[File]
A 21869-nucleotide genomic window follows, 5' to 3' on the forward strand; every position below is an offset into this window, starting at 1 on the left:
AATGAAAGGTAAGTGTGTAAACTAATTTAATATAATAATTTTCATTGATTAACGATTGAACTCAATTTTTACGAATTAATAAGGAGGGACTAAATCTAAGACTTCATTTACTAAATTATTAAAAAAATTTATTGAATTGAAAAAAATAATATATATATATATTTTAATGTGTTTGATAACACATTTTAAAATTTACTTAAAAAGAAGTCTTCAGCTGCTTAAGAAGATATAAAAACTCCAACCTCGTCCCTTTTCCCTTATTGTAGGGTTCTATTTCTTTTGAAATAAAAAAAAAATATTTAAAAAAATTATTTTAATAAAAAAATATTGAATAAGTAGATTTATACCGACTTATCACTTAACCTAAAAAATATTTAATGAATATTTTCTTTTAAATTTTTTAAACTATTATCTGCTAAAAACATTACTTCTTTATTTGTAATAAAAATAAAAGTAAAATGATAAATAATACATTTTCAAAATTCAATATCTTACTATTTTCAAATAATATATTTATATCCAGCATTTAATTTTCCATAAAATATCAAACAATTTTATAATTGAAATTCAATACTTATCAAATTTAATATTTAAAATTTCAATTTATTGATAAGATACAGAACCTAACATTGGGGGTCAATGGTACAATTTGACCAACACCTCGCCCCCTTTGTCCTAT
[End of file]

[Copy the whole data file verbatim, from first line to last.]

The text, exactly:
A 21869-nucleotide genomic window follows, 5' to 3' on the forward strand; every position below is an offset into this window, starting at 1 on the left:
AATGAAAGGTAAGTGTGTAAACTAATTTAATATAATAATTTTCATTGATTAACGATTGAACTCAATTTTTACGAATTAATAAGGAGGGACTAAATCTAAGACTTCATTTACTAAATTATTAAAAAAATTTATTGAATTGAAAAAAATAATATATATATATATTTTAATGTGTTTGATAACACATTTTAAAATTTACTTAAAAAGAAGTCTTCAGCTGCTTAAGAAGATATAAAAACTCCAACCTCGTCCCTTTTCCCTTATTGTAGGGTTCTATTTCTTTTGAAATAAAAAAAAAATATTTAAAAAAATTATTTTAATAAAAAAATATTGAATAAGTAGATTTATACCGACTTATCACTTAACCTAAAAAATATTTAATGAATATTTTCTTTTAAATTTTTTAAACTATTATCTGCTAAAAACATTACTTCTTTATTTGTAATAAAAATAAAAGTAAAATGATAAATAATACATTTTCAAAATTCAATATCTTACTATTTTCAAATAATATATTTATATCCAGCATTTAATTTTCCATAAAATATCAAACAATTTTATAATTGAAATTCAATACTTATCAAATTTAATATTTAAAATTTCAATTTATTGATAAGATACAGAACCTAACATTGGGGGTCAATGGTACAATTTGACCAACACCTCGCCCCCTTTGTCCTAT